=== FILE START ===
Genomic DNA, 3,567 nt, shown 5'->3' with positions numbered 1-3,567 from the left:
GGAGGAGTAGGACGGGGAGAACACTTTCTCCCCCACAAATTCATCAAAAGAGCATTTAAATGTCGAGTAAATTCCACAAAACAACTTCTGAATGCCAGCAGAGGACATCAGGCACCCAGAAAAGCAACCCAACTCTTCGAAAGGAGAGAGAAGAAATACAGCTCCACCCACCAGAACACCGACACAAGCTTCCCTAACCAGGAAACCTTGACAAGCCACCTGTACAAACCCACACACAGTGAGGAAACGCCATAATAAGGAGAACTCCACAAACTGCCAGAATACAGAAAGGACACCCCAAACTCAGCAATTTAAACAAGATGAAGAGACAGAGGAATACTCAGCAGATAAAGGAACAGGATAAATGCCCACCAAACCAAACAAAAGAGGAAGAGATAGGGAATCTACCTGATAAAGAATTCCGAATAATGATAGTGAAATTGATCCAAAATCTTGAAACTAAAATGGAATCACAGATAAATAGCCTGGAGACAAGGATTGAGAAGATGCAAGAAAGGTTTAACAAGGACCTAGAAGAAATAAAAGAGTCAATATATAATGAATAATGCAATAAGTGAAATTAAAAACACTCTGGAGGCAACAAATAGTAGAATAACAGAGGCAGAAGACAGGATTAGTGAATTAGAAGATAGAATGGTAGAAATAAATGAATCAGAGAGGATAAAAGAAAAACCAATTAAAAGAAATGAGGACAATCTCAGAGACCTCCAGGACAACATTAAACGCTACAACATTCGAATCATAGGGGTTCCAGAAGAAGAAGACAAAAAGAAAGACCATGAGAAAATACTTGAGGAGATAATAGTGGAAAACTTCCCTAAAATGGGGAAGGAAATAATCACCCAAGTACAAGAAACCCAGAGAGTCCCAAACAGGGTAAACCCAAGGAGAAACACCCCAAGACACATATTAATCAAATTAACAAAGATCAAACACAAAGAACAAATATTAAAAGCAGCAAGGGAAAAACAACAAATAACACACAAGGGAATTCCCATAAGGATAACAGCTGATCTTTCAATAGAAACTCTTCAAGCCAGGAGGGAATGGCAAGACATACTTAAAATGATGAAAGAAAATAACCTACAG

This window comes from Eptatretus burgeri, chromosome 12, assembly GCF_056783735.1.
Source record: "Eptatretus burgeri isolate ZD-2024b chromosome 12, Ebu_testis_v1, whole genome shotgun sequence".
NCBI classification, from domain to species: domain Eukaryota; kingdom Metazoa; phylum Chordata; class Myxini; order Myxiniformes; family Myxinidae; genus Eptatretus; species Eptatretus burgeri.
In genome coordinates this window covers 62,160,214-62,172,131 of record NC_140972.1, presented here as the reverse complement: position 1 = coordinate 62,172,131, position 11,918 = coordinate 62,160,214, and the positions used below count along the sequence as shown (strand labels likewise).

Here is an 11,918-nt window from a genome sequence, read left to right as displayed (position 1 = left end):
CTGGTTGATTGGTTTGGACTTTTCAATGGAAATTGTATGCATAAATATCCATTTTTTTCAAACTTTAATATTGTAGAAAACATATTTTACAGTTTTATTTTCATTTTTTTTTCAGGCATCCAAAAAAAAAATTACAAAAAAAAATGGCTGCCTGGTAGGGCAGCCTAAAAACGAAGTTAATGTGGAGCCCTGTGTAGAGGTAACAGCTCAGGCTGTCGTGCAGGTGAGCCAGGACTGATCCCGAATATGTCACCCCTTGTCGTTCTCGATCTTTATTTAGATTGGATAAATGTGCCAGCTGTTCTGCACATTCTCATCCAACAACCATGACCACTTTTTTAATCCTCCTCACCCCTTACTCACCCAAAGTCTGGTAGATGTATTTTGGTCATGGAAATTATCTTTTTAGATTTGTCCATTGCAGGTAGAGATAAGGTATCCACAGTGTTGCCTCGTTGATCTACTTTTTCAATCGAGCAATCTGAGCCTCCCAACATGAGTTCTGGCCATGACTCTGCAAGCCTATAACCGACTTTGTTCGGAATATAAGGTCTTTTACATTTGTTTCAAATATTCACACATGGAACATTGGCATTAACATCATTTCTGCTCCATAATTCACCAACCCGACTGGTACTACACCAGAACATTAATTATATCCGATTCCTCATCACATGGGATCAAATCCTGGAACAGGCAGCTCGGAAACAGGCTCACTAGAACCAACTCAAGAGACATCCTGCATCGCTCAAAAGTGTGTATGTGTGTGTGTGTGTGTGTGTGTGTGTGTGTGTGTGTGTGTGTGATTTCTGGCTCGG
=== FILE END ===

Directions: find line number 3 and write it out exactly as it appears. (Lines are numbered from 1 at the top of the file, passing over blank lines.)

This window comes from Eptatretus burgeri, chromosome 12, assembly GCF_056783735.1.